Any way you look at it, delicious and nutritious citrus fruit is appealing—it’s both beautiful and useful. The colorful peel can be a wonderful garnish and a flavorful ingredient. Succulent slices make a nutritious snack as well as an addition to a main dish. The zesty juice refreshes as a beverage and enhances other flavors when used in a recipe.
There are hundreds of hybrid and cultivars in the citrus genus. Some of the most familiar are Clementines, grapefruits, kumquats, lemons, limes, mandarins, navel oranges, pummelos, (like a grapefruit but sweeter), and tangerines. Because most citrus fruits are sweet, they are a healthier alternative to sugary snacks, and are in season NOW.
Citrus Health and Nutrition Benefits
With its rich source of nutritious Vitamin C (ascorbic acid), citrus has been touted and valued for its health benefits for centuries—and for good reason. It promotes wound healing, fights infection, and helps the body absorb iron, for starters.
A diet rich in citrus fruits has been found to prevent cataracts, aid the body in absorbing calcium, protect your heart, reduce bad cholesterol, and counter the harmful effects of free radicals, reducing the risk of certain cancers. Citrus fruits are known as great mood enhancers, and can help your skin stay healthy and young.
Check out these tips to help you select, store, and use nutritious citrus fruits, even after the season is over.
Selecting the Citrus
- Select fruit that is heavy for its size; the heavier, the juicier.
- Look for fruit that is resilient to the touch and doesn’t have any soft spots.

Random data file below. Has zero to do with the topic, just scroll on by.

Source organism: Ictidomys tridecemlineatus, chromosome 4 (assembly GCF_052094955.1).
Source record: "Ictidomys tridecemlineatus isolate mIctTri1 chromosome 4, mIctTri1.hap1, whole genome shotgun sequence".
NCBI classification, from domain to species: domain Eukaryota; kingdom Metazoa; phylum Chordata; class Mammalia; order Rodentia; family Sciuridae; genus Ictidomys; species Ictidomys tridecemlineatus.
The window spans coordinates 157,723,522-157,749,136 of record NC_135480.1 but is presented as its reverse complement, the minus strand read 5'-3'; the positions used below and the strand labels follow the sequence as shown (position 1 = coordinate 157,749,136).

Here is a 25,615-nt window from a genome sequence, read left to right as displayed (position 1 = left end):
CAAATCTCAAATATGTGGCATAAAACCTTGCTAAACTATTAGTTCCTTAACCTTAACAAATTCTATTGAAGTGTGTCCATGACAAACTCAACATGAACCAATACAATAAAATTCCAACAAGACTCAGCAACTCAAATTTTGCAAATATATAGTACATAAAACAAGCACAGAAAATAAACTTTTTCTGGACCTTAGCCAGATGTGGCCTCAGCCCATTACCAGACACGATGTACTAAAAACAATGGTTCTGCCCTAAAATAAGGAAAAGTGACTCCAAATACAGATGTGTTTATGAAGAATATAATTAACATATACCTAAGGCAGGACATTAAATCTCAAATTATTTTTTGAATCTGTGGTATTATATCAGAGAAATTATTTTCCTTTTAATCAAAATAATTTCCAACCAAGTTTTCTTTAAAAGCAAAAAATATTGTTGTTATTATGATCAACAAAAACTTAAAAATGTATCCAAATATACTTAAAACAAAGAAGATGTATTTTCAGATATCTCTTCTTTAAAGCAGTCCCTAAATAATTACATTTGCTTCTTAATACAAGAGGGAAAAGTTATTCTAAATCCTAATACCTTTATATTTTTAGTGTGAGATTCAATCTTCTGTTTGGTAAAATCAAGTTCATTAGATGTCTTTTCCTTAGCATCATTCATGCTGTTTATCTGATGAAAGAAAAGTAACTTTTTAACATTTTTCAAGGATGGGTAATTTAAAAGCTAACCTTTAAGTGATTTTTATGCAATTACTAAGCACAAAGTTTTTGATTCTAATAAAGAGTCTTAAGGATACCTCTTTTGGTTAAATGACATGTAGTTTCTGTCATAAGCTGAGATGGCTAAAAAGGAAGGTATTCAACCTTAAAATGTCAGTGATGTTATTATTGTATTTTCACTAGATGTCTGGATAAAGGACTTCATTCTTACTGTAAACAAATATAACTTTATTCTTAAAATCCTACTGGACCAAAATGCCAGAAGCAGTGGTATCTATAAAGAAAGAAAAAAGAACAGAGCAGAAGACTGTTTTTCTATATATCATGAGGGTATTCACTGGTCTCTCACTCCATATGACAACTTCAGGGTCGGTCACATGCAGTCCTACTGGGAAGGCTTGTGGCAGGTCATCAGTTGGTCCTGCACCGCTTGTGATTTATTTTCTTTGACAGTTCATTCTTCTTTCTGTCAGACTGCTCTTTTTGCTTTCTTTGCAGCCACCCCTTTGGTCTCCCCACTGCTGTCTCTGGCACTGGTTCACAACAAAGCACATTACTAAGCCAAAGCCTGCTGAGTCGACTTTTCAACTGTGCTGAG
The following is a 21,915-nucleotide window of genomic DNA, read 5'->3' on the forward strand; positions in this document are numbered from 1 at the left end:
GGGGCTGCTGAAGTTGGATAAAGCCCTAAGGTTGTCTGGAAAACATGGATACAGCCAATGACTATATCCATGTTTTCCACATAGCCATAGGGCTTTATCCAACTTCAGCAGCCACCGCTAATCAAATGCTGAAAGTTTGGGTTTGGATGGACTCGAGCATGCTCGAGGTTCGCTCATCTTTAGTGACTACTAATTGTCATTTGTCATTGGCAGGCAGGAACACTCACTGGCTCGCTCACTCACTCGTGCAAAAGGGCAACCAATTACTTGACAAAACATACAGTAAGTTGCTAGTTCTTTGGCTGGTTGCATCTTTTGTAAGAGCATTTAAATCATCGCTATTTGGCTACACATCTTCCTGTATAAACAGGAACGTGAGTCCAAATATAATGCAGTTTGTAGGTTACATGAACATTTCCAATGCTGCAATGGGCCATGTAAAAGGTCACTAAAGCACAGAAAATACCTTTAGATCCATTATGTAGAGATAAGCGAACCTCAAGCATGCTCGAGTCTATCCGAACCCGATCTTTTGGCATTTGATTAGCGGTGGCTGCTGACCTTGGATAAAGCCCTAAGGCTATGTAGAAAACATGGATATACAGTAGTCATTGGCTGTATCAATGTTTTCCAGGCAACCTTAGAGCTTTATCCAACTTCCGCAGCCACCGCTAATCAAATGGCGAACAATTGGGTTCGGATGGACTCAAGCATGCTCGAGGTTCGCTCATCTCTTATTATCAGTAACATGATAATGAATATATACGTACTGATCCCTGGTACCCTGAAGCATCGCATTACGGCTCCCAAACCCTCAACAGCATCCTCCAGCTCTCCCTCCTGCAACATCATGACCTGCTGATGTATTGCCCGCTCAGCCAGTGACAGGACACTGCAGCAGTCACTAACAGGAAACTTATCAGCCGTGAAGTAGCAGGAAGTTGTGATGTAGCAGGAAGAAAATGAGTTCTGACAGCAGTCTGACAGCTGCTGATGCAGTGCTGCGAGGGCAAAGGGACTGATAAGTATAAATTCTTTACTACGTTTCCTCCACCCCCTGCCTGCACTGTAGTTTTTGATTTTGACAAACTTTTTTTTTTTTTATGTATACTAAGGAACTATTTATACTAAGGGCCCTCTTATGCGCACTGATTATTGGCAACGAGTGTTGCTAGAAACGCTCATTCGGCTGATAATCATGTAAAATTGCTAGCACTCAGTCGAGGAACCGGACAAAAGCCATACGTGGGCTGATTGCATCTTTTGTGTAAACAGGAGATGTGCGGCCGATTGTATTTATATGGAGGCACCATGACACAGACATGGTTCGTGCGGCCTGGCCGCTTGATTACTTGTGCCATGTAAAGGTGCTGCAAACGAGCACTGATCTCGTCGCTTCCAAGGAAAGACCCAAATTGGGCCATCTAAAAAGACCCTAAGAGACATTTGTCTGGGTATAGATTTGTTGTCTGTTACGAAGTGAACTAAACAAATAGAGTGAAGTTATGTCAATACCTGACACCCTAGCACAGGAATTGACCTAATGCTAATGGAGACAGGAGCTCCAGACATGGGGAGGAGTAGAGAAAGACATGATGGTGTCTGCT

- Choose fruit with a smooth, shiny skin, avoid wrinkled or bruised skin.
- Choose thin-skin fruit for juicing, making relishes, or for recipes that call for the whole fruit. Thin skin fruit has less pith that can give foods a bitter taste.
Using the Rind
- Scrub fruit with a stiff bristled brush and warm water.
- To remove thin strips of rind to use for flavoring or garnish, use a channel or sharp paring knife.
- To remove zest, use a zester or microplane. Hold firmly against the fruit, and pull down with long strokes. Remove only the colored portion of the skin.
- Store grated citrus rind in an airtight container in the freezer for up to one month.
Using the Juice
- Roll the fruit on the counter or microwave for 20-30 seconds to make it easier to squeeze. Refrigerate juice immediately after squeezing; it will retain most of its Vitamin C content for up to a week.
- Freeze freshly squeezed juice for up to 4 months.
- Citrus stored in a cool place (45-48 degrees) will keep for several weeks.
- Fruit will keep at room temperature for up to two weeks with little loss of Vitamin C.
- If refrigerated, store citrus in the vegetable crisper or in a plastic bag.
Now that you are ready to enjoy all this sun-drenched flavor, check out these unique ways of incorporating citrus in your diet year round, and enjoy this week’s recipe for Sizzling Citrus and Garlic Shrimp.
- Pour juice into ice cube trays and freeze it for dressings and marinades. Just remember to remove the cubes from the trays when they’re frozen. If you leave them in trays, the juice will evaporate quickly.
- Freeze the empty rinds of oranges, lemons, or grapefruit and fill with sorbet for a dramatic and healthy dessert.
- Bookmark this excellent webpage http://www.pickyourown.org/canningcitrus.php where you can find easy instructions to learn how to make and can your own marmalades and preserves. You can also use the site to locate a pick-your-own farm near you.
- Don’t waste the peel—you can use lemon peel to bathe in the shower, throw an orange peel in with your brown sugar to keep it soft, or add any peel to a pitcher of water for a refreshing taste. You can chop it and put in your garbage disposal to rid it of odors, compost it, or use the dry peel as kindling.